It's a lot to take in. How do you know that you've considered enough points and found the right balance? You may never know for sure. Experience helps - and helps a lot - but you don't need to be a senior developer or expert designer to benefit from a more balanced approach.
For an example, let's take a look at File Replace 1.0 from the TopCoder component repository. This is the perfect illustration of how one can gain an advantage early on in the game.
While the development for this component has not been finished as of the time of this writing, the design portion was done - and that's what's important. A quick look at the information collected in the specification lets us know that the designer, Saxophonist, was spot on, and picked up on several points to make the design effective, which will in turn make for a smoother and more efficient implementation effort for Yi_Zhang.
In the first paragraph of the component specification, Saxophonist points out that there were two major ways of attacking the problem. One would have been very straight forward, and would produced an API that was both easy to understand and easy to use. However, from an implementation standpoint, the multithreading possibilities would have been limited, and would have likely lead to performance issues surrounding replacement operations on large file sets.
So a second approach was chosen instead, which at first "may seem counterintuitive on the surface… [but it actually produces] a much more elegant and efficient design." Here, the tradeoff seems to work against Einstein's "simpler is better" principle and goes on to make itself more complicated to use. Actually, it's a blessing in disguise: this designer effectively leveraged the information that came out of the requirements phase, which specifically stated that the "component should take overall response time into account when performing search and replace functionality." A counterintuitive design needed to be favored over simplicity. And you're never really at a loss -- a few more minutes of documentation with some hearty examples can, in this case, easily clear up any initial confusion over how to use the API effectively. The last section of the component specification gives some great use cases to drive this alternate design home, and the sequence diagrams help nicely round out the concept as well.
While it might not have been immediately apparent above, the next design decision showcases the designer's pragmatism. Faced with a choice of whether File Replace should be required to leverage another TopCoder component to perform pattern matching, Saxophonist weighed the fact that the current problem context didn't require overly elaborate algorithms for finding and replacing strings against the need to extend this component in the future to potentially do more complex operations. In the end, it was decided that simpler was better.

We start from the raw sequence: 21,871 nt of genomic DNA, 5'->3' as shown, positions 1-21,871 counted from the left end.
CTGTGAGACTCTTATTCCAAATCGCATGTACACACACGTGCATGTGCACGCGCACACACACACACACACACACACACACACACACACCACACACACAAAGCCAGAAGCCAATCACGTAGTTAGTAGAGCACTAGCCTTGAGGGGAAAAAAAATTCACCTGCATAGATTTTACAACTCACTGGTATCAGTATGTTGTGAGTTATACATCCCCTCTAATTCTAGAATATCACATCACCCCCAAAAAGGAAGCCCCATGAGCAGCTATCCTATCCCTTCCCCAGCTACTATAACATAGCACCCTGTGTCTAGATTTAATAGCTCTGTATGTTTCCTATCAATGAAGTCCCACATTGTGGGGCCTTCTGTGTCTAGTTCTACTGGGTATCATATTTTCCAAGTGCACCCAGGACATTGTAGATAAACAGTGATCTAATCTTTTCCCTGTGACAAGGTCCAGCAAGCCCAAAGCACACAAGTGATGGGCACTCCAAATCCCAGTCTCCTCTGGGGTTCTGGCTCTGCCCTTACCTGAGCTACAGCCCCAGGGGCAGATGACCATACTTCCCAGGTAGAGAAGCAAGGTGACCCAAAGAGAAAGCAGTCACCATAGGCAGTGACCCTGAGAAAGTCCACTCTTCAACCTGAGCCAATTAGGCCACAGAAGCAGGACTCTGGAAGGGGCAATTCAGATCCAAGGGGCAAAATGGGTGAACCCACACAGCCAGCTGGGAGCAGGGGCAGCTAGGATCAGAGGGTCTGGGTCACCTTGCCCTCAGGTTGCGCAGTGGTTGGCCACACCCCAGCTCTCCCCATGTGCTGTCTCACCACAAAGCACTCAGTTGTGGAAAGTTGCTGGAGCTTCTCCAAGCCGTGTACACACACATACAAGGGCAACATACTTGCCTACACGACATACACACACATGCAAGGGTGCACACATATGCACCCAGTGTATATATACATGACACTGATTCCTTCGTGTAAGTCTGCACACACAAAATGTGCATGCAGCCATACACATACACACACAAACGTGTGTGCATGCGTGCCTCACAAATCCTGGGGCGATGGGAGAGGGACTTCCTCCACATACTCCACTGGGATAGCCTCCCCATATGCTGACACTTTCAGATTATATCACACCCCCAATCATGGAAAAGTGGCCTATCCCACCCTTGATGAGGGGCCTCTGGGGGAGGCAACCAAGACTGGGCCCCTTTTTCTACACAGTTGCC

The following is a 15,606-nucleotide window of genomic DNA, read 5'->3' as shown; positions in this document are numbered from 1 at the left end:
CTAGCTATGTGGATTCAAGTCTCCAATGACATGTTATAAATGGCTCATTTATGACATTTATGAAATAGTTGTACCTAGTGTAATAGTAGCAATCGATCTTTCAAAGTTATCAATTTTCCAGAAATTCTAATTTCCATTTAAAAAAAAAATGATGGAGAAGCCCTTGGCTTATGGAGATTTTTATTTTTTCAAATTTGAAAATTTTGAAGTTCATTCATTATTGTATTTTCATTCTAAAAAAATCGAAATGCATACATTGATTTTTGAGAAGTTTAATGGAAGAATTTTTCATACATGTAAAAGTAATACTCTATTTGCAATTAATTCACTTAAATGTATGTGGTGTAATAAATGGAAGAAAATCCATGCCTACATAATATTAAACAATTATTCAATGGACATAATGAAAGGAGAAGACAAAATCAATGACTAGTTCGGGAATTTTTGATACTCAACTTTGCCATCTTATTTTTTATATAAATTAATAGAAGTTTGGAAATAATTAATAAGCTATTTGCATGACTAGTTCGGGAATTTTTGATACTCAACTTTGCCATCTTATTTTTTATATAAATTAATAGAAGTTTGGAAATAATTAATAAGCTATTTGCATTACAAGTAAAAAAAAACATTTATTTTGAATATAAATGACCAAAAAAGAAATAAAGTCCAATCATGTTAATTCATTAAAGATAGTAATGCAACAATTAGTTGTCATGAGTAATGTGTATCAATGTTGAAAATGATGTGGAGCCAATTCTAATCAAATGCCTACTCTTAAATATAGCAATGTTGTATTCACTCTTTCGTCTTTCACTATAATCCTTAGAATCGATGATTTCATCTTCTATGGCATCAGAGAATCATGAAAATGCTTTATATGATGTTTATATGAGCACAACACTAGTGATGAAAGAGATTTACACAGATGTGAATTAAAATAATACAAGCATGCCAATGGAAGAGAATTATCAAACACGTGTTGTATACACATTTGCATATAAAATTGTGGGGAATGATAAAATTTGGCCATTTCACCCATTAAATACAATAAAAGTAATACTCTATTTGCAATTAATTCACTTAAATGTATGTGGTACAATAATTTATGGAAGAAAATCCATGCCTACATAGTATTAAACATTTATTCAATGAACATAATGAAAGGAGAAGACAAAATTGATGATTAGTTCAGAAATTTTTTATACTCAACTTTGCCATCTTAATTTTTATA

The requirements make no direct mention of future extensibility needs, but the component specification still points out that extending this component is possible. So, even though this portion of the design doesn't directly affect the programming interface, it will affect how quickly the developer can write the solution. In this case, it will also affect how difficult the implementation will be to follow, which indirectly influences how difficult it will be to maintain this component in the future.
I could go on, but I think the point is clear. File Replace 1.0 demonstrates just how important it is for software developers to understand the factors around them that may not directly relate to development, but which contribute to the overall effectiveness of their component or application.
Sometimes the best design isn't always the absolute best solution. Instead, try to understand your environment to help you choose the blend that works for everyone. An intelligent design doesn't require a developer to give up on what he or she believes is right; it simply requires one to hide a small negotiator's cap beneath their purist hat.